Moshe Chaim Luzzatto

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Moshe Chaim Luzzatto (רַבִּי מֹשֶׁה חַיִּים לוּצַטּוֹ or לוצאטו), also known by the acronym RaMCHaL (רַמחַ״ל, Ra bbi M oshe Cha im L uzzatto) (* 1707 in Padua ; † May 16, 1746 in Akko ), is considered one of the most important Jewish philosophers and Kabbalists of his century and as a pioneer of the New Hebrew ( Haskala ) literature.

His reputation as a Kabbalist and ethicist is based on his two works Derech HaSchem and above all Mesillat Jescharim . He also wrote poems in Hebrew and three plays. His collection of 150 religious hymns , written following the Psalter , as well as many of his (especially occasional) poems and a large number of Kabbalistic writings seem to be lost forever.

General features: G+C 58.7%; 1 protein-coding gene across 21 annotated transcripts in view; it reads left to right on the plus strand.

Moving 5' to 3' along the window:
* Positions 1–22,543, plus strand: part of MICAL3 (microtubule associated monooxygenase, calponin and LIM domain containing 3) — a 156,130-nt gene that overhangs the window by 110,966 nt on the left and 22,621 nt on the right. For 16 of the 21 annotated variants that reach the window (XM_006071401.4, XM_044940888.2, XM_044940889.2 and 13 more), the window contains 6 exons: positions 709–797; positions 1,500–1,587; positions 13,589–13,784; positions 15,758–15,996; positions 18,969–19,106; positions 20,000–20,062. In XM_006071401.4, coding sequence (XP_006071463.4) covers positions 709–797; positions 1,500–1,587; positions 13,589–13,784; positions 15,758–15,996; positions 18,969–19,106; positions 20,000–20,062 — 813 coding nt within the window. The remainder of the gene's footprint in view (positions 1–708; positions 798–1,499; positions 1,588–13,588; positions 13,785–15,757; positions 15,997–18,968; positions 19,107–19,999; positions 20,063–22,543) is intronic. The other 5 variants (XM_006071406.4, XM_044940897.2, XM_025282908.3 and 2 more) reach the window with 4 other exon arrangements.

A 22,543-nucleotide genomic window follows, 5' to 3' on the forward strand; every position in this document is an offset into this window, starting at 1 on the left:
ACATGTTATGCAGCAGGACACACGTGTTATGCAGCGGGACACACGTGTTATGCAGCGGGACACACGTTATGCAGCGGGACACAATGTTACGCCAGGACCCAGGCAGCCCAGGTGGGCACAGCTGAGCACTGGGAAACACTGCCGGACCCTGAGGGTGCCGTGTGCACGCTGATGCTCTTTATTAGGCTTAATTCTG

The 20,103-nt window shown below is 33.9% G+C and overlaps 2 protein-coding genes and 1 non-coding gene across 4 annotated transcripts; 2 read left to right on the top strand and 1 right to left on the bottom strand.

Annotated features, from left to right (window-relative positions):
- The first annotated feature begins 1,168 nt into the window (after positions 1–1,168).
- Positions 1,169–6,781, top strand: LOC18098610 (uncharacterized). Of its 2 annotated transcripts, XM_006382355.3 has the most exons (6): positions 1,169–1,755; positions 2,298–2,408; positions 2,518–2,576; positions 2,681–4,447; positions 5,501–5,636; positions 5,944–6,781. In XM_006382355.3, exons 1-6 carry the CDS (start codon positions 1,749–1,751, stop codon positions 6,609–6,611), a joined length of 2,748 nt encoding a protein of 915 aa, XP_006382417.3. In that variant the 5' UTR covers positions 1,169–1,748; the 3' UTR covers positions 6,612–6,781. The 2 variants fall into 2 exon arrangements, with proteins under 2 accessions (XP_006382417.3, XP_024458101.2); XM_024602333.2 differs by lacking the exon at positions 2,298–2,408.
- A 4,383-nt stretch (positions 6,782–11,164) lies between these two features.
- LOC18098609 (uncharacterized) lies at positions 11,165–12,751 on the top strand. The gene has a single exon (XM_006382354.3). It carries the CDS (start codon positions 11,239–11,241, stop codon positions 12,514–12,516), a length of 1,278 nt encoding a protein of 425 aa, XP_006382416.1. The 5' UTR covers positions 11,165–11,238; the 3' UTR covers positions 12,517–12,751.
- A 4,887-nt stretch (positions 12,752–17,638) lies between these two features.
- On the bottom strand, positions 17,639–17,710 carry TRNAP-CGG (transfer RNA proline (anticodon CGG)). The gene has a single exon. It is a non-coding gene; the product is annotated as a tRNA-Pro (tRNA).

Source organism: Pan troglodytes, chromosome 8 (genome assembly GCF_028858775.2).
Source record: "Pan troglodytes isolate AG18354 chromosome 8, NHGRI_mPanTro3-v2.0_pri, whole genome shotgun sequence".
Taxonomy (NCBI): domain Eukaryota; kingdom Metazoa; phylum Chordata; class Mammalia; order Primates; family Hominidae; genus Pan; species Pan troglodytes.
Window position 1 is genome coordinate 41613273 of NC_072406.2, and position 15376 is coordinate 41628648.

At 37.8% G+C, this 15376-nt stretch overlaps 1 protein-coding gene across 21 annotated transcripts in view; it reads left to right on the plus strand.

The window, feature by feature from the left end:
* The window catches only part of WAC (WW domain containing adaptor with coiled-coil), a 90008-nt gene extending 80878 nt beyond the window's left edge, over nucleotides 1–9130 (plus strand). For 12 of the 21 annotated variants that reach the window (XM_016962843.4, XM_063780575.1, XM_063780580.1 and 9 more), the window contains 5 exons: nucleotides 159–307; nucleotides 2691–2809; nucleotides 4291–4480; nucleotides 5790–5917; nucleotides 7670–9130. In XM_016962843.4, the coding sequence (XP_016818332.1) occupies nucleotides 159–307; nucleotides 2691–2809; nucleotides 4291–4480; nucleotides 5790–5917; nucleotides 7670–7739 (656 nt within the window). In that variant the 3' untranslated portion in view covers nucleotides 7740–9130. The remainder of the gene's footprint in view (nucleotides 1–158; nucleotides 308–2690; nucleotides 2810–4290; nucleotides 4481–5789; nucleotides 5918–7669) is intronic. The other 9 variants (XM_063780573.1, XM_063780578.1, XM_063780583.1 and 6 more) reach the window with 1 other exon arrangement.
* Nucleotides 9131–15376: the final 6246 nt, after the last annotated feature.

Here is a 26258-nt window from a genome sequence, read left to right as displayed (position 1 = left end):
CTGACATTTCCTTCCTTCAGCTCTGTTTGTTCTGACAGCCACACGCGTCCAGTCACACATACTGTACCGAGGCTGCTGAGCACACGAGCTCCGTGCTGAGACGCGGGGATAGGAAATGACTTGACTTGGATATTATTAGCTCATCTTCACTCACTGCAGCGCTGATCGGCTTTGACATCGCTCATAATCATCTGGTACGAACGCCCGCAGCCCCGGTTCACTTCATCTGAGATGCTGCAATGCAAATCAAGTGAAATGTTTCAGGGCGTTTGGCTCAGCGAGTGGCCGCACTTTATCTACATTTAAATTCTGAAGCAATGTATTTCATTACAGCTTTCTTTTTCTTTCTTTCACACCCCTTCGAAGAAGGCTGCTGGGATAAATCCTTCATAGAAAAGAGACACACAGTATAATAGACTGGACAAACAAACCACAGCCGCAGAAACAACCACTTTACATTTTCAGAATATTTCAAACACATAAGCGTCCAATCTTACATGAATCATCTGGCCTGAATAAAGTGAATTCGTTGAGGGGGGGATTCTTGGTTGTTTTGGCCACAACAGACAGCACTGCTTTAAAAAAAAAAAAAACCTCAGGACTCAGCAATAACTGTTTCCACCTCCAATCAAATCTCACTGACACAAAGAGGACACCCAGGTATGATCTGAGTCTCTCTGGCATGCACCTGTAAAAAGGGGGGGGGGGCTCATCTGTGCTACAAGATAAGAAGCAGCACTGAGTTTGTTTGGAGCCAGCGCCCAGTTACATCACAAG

Since his work in the area of ​​the Jewish community aroused strong criticism and even persecution on the basis of the suspicion of being a follower of Sabbetai Zwi , he moved with his family to Amsterdam in 1735 . In 1743 he traveled to Palestine and settled in Akko. There he probably died of the plague . His tomb is in Tiberias .

Works (selection)

Tomb of Chaim Luzzatto's mosque
  • Leschon Limmudim , 1723 (work on Hebrew rhetoric)
  • Maase Schimschon , 1724 ("The Story of Simsons", rather secular verse drama)
  • Migdal Oz , 1727 ("Mighty Tower", drama)
  • Derech HaSchem , "The Way of God"
  • La-Jescharim Tehilla (" Grace to the righteous"), allegorical drama
  • Mesillat Yescharim , "The Path of the Upright" (his main ethical work, Amsterdam 1740)
  • Da'at T'vunot (presentation of critical concepts of Kabbalism)
  • Zohar Tinjana ("The Second Zohar ")

Literature (selection)

Web links

Commons : Moshe Chaim Luzzatto  - collection of images, videos and audio files